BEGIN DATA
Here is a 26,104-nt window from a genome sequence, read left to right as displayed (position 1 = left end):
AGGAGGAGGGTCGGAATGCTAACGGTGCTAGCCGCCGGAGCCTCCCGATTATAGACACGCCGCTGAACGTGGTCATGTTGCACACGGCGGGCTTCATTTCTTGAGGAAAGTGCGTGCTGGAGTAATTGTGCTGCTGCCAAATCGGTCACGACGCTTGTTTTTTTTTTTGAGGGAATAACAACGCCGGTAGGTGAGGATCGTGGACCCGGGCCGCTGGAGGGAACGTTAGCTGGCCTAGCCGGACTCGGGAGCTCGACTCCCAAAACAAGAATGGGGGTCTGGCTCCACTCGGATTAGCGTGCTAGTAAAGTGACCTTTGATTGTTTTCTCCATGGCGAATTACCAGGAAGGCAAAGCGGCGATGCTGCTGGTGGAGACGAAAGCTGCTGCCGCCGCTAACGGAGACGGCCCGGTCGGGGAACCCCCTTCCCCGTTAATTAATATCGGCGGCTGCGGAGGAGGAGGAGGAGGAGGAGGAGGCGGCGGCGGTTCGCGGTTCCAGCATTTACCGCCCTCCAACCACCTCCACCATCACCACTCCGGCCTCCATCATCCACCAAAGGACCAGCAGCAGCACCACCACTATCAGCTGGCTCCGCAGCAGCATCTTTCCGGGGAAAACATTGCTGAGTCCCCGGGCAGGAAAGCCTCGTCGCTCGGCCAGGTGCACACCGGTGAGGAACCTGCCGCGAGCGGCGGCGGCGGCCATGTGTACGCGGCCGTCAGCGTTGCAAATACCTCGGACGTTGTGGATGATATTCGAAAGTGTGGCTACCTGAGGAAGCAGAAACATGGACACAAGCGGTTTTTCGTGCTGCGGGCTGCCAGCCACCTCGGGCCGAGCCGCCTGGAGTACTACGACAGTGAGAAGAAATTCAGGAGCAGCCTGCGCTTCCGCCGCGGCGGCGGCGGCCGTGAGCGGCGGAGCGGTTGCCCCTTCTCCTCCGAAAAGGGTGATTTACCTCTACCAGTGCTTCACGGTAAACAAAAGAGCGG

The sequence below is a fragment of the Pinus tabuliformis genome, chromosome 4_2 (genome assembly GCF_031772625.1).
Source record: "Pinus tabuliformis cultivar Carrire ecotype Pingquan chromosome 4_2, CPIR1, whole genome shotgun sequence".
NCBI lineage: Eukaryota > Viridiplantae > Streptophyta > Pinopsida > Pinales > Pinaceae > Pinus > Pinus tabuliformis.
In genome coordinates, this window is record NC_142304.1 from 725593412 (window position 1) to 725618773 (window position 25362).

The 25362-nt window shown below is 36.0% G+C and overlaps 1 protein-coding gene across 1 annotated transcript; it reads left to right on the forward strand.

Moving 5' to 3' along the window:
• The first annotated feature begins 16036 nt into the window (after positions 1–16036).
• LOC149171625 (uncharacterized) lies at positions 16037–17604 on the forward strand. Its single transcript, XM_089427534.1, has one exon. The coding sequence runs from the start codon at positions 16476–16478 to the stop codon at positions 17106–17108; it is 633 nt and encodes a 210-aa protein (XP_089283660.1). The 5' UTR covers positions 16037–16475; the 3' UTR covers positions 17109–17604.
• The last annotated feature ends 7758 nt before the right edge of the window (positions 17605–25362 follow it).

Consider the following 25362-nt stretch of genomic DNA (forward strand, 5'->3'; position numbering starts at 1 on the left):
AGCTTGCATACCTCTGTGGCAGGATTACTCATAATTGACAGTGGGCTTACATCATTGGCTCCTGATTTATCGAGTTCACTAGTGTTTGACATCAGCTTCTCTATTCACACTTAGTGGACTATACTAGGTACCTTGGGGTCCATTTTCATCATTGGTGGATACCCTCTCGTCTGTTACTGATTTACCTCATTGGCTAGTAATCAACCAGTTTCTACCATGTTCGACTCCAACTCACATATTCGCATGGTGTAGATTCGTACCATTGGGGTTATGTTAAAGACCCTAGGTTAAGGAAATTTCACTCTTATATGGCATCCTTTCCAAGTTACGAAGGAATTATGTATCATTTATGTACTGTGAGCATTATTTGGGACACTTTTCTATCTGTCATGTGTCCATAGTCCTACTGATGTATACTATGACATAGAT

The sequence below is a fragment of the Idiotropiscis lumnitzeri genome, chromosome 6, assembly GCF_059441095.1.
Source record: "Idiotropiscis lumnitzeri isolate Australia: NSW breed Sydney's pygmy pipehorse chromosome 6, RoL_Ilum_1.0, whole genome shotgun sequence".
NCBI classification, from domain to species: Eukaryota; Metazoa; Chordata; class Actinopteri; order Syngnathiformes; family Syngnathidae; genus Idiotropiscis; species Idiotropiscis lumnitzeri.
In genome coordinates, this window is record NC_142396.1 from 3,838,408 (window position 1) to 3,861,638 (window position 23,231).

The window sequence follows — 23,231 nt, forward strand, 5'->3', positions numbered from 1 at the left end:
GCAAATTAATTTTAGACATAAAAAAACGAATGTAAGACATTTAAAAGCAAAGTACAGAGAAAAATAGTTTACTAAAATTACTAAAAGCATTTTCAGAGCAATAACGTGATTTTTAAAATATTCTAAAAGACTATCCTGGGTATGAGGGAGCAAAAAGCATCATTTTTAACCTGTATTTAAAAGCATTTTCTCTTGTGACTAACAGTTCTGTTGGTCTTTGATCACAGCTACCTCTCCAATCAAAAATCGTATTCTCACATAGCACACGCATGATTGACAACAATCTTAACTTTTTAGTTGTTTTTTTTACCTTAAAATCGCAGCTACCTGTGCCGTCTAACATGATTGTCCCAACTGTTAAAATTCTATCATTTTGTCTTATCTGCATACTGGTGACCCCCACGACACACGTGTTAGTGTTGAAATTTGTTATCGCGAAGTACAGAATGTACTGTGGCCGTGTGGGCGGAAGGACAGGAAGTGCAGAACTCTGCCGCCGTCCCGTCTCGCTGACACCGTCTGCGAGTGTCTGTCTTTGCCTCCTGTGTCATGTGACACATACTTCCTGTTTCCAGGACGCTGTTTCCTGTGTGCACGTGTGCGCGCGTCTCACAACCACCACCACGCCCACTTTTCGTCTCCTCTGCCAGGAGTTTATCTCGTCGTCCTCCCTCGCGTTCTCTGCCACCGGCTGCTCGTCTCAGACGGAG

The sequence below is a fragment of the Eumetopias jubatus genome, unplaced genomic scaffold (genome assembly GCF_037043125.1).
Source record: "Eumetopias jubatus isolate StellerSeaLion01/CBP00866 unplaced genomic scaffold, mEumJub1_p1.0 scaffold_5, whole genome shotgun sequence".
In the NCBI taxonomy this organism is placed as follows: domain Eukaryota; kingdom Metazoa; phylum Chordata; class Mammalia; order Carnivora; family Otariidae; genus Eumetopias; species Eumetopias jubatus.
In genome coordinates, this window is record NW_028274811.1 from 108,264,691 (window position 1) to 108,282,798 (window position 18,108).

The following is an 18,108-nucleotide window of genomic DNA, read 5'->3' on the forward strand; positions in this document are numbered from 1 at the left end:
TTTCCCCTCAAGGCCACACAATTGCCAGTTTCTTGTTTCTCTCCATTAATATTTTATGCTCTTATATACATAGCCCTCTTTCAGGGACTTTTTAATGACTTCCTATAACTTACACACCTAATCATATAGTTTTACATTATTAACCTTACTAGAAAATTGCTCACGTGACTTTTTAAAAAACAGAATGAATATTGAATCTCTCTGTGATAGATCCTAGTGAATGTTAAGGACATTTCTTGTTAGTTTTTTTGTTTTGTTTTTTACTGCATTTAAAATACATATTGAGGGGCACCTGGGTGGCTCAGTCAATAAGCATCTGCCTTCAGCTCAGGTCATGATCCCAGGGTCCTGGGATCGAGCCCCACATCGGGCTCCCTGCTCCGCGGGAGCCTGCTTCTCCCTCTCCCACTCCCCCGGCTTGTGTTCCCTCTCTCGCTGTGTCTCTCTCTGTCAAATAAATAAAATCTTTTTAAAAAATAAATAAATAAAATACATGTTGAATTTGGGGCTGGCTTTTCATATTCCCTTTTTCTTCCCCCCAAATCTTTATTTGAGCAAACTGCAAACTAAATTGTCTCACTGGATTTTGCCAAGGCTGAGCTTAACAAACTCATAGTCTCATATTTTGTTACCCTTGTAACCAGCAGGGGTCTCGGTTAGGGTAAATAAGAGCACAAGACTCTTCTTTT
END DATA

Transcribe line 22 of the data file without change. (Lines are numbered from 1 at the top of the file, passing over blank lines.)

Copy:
In the NCBI taxonomy this organism is placed as follows: domain Eukaryota; kingdom Metazoa; phylum Chordata; class Mammalia; order Carnivora; family Otariidae; genus Eumetopias; species Eumetopias jubatus.